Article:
Does Foreign Investment Benefit B.C.?

British Columbians are split over the benefits of foreign investment in the province

Are Canada and B.C. attracting enough foreign capital? Are foreigners buying up too much of our homegrown businesses? Few issues divide the business community as much as foreign investment, and no question is hotter than whether or not this province and country are doing enough to encourage it. Our survey respondents split themselves almost equally into one of three camps: too much, too little and just right.

Perhaps it’s fitting that there is little consensus, given the enormous stakes involved. On one hand, B.C. has ambitious projects that will need massive inflows of capital to get off the ground. Stifling foreign direct investment could cost jobs and economic growth. On the other hand, there are real concerns that foreign stakeholders could gain control over Canada’s resources while delivering little payoff.


HSBC Canada’s chief economist David Watt says Canada has plenty of potential to attract more foreign direct investment. “Just look at LNG in B.C., and the wide array of companies, especially from Asia, that are willing to invest in order to develop these resources,” he says, noting that companies from Japan, Malaysia, India and China are all eager to make investments in the industry.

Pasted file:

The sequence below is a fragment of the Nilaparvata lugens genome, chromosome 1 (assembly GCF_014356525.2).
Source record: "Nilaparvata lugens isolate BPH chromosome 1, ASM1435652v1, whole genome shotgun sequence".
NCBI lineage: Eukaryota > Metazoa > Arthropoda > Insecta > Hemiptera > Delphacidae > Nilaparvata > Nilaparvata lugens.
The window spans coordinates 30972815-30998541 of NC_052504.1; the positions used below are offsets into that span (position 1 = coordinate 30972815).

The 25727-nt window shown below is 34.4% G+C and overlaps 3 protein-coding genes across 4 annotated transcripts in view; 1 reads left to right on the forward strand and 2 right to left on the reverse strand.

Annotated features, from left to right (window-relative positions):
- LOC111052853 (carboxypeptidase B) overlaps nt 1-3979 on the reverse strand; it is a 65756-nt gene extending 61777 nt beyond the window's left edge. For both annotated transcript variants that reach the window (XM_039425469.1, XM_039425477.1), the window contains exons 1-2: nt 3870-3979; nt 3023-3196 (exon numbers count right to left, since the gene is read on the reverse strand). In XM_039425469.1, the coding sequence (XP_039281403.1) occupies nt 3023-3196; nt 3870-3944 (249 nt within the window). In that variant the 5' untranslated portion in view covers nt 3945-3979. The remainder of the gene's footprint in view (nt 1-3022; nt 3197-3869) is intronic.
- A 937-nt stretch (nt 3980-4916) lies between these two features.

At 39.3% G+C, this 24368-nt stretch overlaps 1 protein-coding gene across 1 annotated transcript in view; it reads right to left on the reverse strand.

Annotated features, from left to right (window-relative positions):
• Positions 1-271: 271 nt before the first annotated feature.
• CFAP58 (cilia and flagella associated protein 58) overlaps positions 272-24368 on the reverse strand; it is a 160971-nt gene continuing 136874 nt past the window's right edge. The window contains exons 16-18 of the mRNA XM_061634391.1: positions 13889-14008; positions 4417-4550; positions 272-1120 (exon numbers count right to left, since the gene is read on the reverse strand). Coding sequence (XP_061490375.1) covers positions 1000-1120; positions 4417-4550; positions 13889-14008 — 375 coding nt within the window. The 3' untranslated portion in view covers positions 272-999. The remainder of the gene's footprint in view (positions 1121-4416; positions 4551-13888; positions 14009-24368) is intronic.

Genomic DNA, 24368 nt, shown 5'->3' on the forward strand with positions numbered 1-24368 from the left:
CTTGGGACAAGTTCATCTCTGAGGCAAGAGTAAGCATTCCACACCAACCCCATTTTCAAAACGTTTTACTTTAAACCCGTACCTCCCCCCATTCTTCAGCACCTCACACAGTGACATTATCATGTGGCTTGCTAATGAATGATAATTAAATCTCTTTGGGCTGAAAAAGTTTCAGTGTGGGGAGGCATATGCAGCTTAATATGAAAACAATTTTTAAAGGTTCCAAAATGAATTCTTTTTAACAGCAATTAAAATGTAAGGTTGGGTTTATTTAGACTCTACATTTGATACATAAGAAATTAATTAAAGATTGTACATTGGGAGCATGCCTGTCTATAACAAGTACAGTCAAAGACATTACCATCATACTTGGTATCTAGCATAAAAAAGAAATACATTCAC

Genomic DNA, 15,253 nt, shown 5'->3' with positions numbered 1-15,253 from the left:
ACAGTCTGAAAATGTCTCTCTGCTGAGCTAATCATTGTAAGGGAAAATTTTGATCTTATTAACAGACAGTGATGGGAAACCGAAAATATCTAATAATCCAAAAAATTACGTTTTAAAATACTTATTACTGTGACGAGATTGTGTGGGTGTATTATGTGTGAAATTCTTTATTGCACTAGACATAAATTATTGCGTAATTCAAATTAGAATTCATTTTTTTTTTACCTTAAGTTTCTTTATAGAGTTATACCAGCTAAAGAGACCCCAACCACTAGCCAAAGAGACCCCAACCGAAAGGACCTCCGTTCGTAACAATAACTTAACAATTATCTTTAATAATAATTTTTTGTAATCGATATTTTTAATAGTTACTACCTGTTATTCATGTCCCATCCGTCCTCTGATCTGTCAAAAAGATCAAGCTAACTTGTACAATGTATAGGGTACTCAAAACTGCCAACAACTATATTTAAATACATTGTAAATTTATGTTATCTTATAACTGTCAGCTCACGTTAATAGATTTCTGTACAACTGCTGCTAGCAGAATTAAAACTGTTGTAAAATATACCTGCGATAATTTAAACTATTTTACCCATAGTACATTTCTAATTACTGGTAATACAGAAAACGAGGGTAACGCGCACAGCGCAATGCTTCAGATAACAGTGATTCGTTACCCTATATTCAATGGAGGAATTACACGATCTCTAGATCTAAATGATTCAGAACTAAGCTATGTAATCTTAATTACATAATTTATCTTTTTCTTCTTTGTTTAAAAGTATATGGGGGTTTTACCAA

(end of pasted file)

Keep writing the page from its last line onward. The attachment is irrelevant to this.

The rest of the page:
Yet there are downside risks to be mindful of before opening the doors too far. “Traditionally there has been two concerns,” says Watt. “In the manufacturing sector of Canada we’ve had concerns about the hollowing out of leadership as a result of foreign direct investment.” Watt says that’s also a concern in the natural resources sector, along with a worry that foreign, state-owned enterprises would gain too much control over Canada’s energy, mineral and forestry assets.

Foreign, state-owned enterprises and sovereign wealth funds have become bigger players in the global economy in recent years. Do these countries share Canadians’ interests with regard to local jobs and the environment? China’s HD Mining International Ltd. drew legal challenges and political controversy last year when it sought to import 201 workers to its coal mine near Tumbler Ridge in northern B.C. It’s just one foreign firm among many which have come under similar fire.

Watt says concerns about the risks of foreign investment are not going away, but they must be balanced against potential growth. “We are going to need a lot of capital going forward. And much of that is going to come from foreign investors,” he says.